This week Zach Nelson, CEO of NetSuite, a.k.a. Larry’s other company, took over the Marc Benioff chair as guest antagonist but given the relationship between the companies the vibe was more sedate. For instance, no one went to the talk at the Lam Theater in Yerba Buena Gardens wondering if Nelson would be controversial or if he would utter the words, “We come in peace,” as Benioff once had. That much was a given.
Nonetheless, Nelson served roughly the same purpose as Benioff; he was the emissary from the cloud. He functioned as a third party thought leader pointing off in a future direction that Oracle itself could not for various reasons. Nelson’s direction and his talk cemented one of the key elements of cloud computing for large enterprises contemplating — what to do about the growth of increasingly expensive and hard to maintain ERP systems. In an era where data and decision-making are continuously being pushed down the chain of command conventional on premise ERP has a flexibility problem and that was the subject of Nelson’s talk.
For at least the last year various vendors have been talking about their two tier strategies in which they provide a second layer of ERP support or they cooperate with other vendors to do so. Nelson used his time to describe the advantages of using a product like NetSuite in a variety of ways that demanded a second tier of ERP.
For instance, a large multi-national company might use a second tier of ERP systems to capture local or regional data, convert currencies and adhere to local regulations before rolling the results up to corporate in a more tidy bundle. The two tiers could in practice be all NetSuite but Nelson’s point was to also support heterogeneous environments in which Oracle or SAP might be the corporate standard.
Finally, an question that is on lots of minds during a merger, acquisition or sale of a division is what to do about the financials. I have to confess that this is not top of mind for me but I can understand how it can be for the principals. Nelson’s point is that his product, by virtue of its cloud residency, can spin up a company very quickly and enable the separation or merger as the case may be.
The two tier strategy is a happening thing and I expect that we will hear more about it over time and not just from ERP vendors. Much the same argument could be made for front office conversions. As multiple conventional CRM systems begin to age out we might see SaaS CRM vendors trying to ease the transition for their own products.
Finally, two tier provides other benefits to companies such as limiting the growth of conventional ERP and initiating a transition that will move some to the cloud eventually and away from big ERP systems. That’s what Oracle can’t say on its own because as much as it would like to surround SAP systems with NetSuite and eventually convert them, it would not like to see the same thing happen with, say, Microsoft ERP surrounding and ultimately ejecting Oracle from an account. NetSuite has an inside track right now because it runs a complete Oracle stack which will make conversion easier while keeping it all in the family.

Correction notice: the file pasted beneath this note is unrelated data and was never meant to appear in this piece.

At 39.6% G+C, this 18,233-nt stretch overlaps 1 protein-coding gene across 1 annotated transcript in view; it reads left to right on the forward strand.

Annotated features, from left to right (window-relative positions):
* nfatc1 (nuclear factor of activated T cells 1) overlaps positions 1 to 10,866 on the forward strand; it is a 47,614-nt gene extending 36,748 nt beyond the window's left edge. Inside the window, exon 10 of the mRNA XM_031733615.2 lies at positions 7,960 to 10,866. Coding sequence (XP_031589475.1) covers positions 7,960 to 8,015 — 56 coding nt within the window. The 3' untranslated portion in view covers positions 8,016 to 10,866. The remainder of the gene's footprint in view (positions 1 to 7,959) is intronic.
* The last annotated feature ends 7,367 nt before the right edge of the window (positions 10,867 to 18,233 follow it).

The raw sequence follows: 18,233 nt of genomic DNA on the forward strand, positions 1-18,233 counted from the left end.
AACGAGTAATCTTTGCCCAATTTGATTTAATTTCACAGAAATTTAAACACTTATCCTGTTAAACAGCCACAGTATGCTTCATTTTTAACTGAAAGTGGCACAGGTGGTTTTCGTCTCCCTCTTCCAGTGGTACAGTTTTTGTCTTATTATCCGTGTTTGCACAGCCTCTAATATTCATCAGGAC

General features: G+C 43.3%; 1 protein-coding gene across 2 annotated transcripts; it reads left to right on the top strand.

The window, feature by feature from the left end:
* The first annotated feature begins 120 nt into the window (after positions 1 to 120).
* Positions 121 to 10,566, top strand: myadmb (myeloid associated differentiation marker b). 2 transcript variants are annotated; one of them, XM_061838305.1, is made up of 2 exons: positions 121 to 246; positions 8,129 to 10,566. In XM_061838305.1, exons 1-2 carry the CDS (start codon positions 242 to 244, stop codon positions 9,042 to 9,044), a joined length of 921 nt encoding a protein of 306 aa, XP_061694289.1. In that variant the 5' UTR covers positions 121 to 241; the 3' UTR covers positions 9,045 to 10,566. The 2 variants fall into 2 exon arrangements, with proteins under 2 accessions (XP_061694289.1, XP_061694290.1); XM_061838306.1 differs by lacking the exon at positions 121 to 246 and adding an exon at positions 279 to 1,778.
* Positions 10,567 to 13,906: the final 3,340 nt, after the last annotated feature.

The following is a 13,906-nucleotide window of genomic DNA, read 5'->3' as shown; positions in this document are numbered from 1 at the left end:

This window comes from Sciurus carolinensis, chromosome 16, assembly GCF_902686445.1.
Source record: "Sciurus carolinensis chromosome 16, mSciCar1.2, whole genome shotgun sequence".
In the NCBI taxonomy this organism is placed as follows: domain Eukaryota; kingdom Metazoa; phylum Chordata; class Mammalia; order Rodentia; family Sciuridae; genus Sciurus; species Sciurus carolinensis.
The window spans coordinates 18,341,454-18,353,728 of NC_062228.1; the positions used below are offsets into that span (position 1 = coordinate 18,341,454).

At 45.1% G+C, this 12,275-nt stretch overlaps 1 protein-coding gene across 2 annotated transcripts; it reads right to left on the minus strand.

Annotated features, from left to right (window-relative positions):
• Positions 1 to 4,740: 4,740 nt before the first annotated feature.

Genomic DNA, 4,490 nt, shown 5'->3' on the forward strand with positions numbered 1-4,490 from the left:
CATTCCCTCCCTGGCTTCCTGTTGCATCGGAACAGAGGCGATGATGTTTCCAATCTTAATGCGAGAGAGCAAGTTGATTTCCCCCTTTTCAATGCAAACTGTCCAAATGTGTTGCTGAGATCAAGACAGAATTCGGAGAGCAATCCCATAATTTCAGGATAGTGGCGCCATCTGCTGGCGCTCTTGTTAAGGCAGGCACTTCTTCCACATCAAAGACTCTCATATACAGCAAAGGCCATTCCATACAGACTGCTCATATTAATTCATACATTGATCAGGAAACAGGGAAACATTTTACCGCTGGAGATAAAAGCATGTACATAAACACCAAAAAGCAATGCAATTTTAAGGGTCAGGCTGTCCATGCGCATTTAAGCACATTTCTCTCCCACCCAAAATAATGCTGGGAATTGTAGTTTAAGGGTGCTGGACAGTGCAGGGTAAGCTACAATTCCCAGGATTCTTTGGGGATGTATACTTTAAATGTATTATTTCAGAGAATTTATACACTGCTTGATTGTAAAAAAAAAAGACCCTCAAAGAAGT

Zach Nelson’s talk was a success. He presented an appealing vision of ERP in the cloud and for that I think it’s a lock that he’ll be invited back.
All right! Recess is over! If you went to Dreamforce last week you can be forgiven for taking a kind of victory lap in your head today because it was a truly great experience, besides if you are like me you are still tired. One reason I think so many people like Dreamforce is its relentless focus on the future and on what will likely become standard practice in the not too distant future. But also, if you went to the keynotes from M.C. Hammer to Colin Powel to Richard Branson to Tony Robbins, you left San Francisco with a certain “lightness of being.”
However, if you are an analyst you need to put all of that behind you and get ready for Oracle OpenWorld (OOW), which promises to be a barn burner for its own reasons. Same city, same Moscone Center, same closed Howard Street, similar large crowd — where Dreamforce was all about the social enterprise, OpenWorld is about a lot that might not be so clearly connected. There’s hardware and operating systems and then software for the back office, front office, databases, middleware, and development tools. There are things I’m leaving out too like the America’s Cup. At OOW Oracle will provide a glimpse of its own into what the future looks like for the enterprise and in some ways it’s very different from what Salesforce is talking about and in some ways they are similar.
This is not to say that one vision is less good than the other, far from it. The competing visions reflect different world views and different realities. For instance, while Salesforce approaches things from a clean slate perspective, Oracle takes the view that what it introduces has to work with what delivered before. You can see this in its disciplined approach to supporting customers of the companies it bought way back in 2005.
Companies like Siebel and PeopleSoft whose products are getting long in the tooth and are prime targets for Oracle’s new offerings that are based on its platform called Fusion. You may recall that Fusion went GA (that’s general availability, not the mid-night train), more or less, at last year’s OpenWorld but it hasn’t exactly set the world on fire and there are persistent rumors that the stuff doesn’t work very well or that it requires a phalanx of consultants to make it do its tricks.
The big hurdle for Oracle therefore will be to convince the assembled multitude that Fusion is real and that the path to the future goes through the intersection of Fusion and Big Iron.